Thank. You so much homie for the. Eloquent. Introduction, and. To. The Mahindra Center, for hosting. This, occasion. Homie. Asked, me. Now. Some time, ago. If. I would like to do. Something. At. The Mahindra Center to mark the. Publication. Of my book and Adam and even that was very gracious of him and I said I would love to do something, if. We, could possibly. Think, of a way of bringing together. My. Particular. Literary interests, with, with. Theology. And. With. Evolutionary. Biology, and with anthropology, and. Marvelously. Here. We are what. We propose to do is speak. Very very briefly each of us for. Eight. To, ten minutes and. Then. Have, some. Conversation. Among, ourselves in. The mode of a garden party and. Then, open, the. Floor up to questions, from. You so I would, say just, a few things briefly. About. My own interests, which as. I, suppose, befits my disciplinary, training have to do with, fascination. With, stories. With narrative, and with. Extremely. Powerful. Stories of which this is probably the single most spectacular, in, the Western. Tradition. Of a story that had, enormous. Impact. Consequences. And diffusion, in. The. World of the Near East and, the. West especially. The. Christian world. The. Story which originates, this you I'm, sure know and the Hebrew world. Probably in an oral culture that precedes. The. The. Invention of what we think of as Judaism but goes back, probably well before, that the. Story gets picked up told. In the book of Genesis, gets. Embraced. After. Considerable. Argument by, Christianity. Gets. Transmitted, and enters. Also the Muslim world and therefore, penetrates. Very. Fully in an enormous. Over. An enormous population that a huge amount. Of time it's. A story that. Like. As. Origin stories do. It's. A story in this case then the very tiny compass, attempts, to explain, a, great many things almost, everything. Certainly. The origin, of our. Species. Also. Species. Dominance. Which. Is announced, in. The. Genesis story it. Attempts, to explain or at least give. You a depiction. Of the origin of pair-bonding. Culminating. At that moment at which the. The. Woman is brought, to the man evidently. Taken from the man's body but brought back to him. After. What the. Rabbi sanctioned rabbis thought was possibly. An abortive attempt to introduce Adam, to the other animals and have one one of them chosen as his. Mate. Then. Of course transgression. And, then the origin of shame, so. That a somatic as well as a moral, or ethical. Problem.the. The, nature of labour why, we have to work and sweat. Why. Women. Experience. Excruciating. Pain and childbirth. Why. We die why. The earth doesn't. The. World doesn't keep us going and we can't continue. In the world and then, a suite of issues that as so many of these issues that I'm describing have have. Problems. Of, that. Are, in the boundary between. Ethics. And. And. Biology. Including. What. Appears to be a. Curse. Or. Punishment. As. It's described, in the Bible of male domination, of women. And then. What. Again the Bible of the. Signals singles. Out it's something to think about the. Fact that women continue to dominate to desire, the. Creatures. Who dominate, them it's, one of the strangest things about the Genesis account is that, are. Those in that strange half, of Earth's Genesis, 3:16. In. Which the who ever told the story thought that it needed explanation. That it shouldn't be taken for granted that, men dominate, women or, that women desire, men. In that those circumstances, but needed, to be explained as a punishment for. Transgression. That's, worth reflecting. I think on. At. Least it, is, for me a. Source, of surprise and it was even a source of surprise for many commentators. In the 17th century, when. This this issue in 17th century was a Christian of, our era when this, issue was.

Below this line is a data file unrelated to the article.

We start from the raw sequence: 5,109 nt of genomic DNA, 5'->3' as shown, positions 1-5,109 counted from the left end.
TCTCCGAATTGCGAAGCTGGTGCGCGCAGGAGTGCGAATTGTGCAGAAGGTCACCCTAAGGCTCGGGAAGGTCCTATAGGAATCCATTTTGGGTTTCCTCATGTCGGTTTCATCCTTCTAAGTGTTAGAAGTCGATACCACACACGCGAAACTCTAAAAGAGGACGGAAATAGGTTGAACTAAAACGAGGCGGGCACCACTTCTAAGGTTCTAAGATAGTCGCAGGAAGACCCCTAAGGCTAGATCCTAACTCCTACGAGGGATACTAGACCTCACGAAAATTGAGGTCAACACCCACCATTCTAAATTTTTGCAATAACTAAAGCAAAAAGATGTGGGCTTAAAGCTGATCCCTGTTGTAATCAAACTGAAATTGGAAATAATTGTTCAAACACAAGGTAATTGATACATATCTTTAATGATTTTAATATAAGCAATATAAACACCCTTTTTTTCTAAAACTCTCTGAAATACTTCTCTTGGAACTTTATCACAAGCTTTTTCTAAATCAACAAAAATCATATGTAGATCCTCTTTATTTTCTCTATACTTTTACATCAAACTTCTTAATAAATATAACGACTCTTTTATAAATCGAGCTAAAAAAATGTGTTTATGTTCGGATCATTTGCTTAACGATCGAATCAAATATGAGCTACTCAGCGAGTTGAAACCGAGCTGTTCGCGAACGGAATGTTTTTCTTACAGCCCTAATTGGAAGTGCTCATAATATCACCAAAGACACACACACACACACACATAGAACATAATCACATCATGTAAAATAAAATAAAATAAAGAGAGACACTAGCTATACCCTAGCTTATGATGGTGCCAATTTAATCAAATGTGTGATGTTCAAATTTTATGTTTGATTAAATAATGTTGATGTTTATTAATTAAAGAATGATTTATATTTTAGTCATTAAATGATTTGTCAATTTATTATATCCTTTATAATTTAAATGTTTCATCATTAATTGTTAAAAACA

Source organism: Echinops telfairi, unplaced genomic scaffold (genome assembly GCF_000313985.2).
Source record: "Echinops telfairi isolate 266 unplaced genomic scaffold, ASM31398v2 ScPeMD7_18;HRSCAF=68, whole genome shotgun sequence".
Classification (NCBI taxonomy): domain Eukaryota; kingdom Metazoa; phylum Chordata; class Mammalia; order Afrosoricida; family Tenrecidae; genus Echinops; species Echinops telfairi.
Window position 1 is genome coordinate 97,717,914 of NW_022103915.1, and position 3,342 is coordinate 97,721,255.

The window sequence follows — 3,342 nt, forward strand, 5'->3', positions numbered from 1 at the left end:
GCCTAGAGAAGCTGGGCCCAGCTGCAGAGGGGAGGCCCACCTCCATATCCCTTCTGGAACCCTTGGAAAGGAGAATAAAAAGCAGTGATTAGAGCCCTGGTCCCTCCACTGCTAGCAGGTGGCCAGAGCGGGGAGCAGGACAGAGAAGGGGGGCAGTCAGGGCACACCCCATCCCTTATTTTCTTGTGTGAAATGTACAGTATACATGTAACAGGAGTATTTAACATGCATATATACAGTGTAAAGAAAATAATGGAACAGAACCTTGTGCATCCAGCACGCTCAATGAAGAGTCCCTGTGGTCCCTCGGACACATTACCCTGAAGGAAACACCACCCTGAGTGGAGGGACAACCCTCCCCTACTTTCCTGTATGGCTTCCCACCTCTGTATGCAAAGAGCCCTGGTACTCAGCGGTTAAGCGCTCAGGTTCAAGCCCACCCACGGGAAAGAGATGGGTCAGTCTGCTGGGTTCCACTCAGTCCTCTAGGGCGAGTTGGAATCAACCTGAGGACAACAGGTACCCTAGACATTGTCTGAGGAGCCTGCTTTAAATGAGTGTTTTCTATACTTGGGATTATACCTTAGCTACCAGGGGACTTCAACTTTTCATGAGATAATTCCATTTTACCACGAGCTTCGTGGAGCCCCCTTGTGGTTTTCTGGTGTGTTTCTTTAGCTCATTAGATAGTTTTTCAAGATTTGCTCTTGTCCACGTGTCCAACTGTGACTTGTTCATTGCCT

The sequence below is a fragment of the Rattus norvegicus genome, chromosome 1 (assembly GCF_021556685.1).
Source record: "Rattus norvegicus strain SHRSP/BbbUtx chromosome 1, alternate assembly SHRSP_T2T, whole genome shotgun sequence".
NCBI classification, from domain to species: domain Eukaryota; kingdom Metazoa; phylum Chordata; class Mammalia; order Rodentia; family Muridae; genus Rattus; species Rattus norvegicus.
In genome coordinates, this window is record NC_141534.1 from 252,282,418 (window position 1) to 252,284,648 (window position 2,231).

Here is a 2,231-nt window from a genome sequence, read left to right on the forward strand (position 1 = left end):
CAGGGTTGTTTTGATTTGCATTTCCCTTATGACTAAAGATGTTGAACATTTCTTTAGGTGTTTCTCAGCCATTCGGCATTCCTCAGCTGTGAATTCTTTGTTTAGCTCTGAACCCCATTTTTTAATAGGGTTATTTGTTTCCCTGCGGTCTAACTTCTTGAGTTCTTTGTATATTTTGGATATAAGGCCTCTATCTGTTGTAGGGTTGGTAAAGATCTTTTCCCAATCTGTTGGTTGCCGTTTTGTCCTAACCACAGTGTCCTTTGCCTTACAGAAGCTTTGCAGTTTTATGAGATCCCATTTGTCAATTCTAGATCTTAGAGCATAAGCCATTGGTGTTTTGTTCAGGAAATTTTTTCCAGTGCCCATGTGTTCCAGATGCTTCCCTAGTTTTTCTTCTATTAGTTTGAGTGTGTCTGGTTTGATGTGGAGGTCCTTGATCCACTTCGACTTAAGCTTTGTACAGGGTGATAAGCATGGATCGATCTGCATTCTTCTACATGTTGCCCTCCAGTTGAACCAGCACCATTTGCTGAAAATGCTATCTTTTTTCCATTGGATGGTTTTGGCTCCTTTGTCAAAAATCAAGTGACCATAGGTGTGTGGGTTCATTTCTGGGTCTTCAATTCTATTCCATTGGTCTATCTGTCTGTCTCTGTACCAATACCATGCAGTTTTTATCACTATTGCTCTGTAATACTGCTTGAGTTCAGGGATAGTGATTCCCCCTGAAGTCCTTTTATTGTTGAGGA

Focused. On, of. Course that I've set the male, theologians, who. Said of course the men were intended, to dominate, women, even in Paradise it's. Just that women would have enjoyed it more than. They. Get, the experience of finding it disagreeable, must, be part of the punishment in the case that that. This. Is one of the reasons these issues are among the reasons why. The. Joseph. Koerner, in. Our, history and I have. Taught. This course in the general. Education program, of ethical, reasoning, because. You can watch the story as. It evolves as, a story about a. Long-term. Project of, human, attempt. To understand. Ethical. Life. That. Project. Which. Continues. Actually, into the 19th and 20th century and much, of what home he said in introducing us, about the liminal, a transitional, moment is precisely, what obsessed, for example. Kierkegaard. And thinking. About how you would get from innocence to, guilt. Or culpability what kind of cross threshold, you would have to cross that. Kind of ethical, thinking, philosophical. Thinking doesn't involve. Believing. That this the, story in any sense is literally, true. But. My, own book, is. About. The. Long-term and extraordinary project, in. Especially. In christian culture and. Especially in christian culture after Saint Augustine to. Believe that the story to make people believe that the story is literally true. So. To defeat. In effect, the. Allegorist, s' whether they were Jews. Like Philo or Christians, like Origen and to. Make, doctrine. The central doctrine of the faith, be. The literal interpretation of. The story of Adam, and Eve and that leads, us all the way continues, all the way into our present. World. In which if. We can believe the poles 40%, of our fellow. Countrymen, and the united states profess, to believe in the literal truth of the story even though it's rather difficult to. Coordinate. That which will believe with, virtually. Everything that we know about, the world since. At, least the late 18th century. So. The. Project. Of making it literal. Making. It real as it was understood by the renaissance is at the very center of my book and. That. That. Plot, which. I won't take the time to describe, now has, to do with. Serious. People grappling. With what, it means to make anything real but particularly this story real a. Story. About a naked man and woman and a talking snake in. A magical, garden with weird trees is, not. Obviously. To be taken literally, and, that was true, two. Or three thousand years ago as well they weren't actually dumber than we are. So. They understood. That the story has all the elements of a fairy tale or myth and. To. Make people actually thinking. That it is literally true required, an enormous. Effort of will. But also of. Intelligence. Symbolic. Intelligence, and also, of art making. So. That. The. It's, a triumph finally, of of. Technology, of Renaissance technology. To. Actually give us. Duras, Adam, and Eve or Michelangelo. Sortition, 's but also to give us Milton's Adam and Eve to give us creatures. Who seem actually. To. Be taken literally.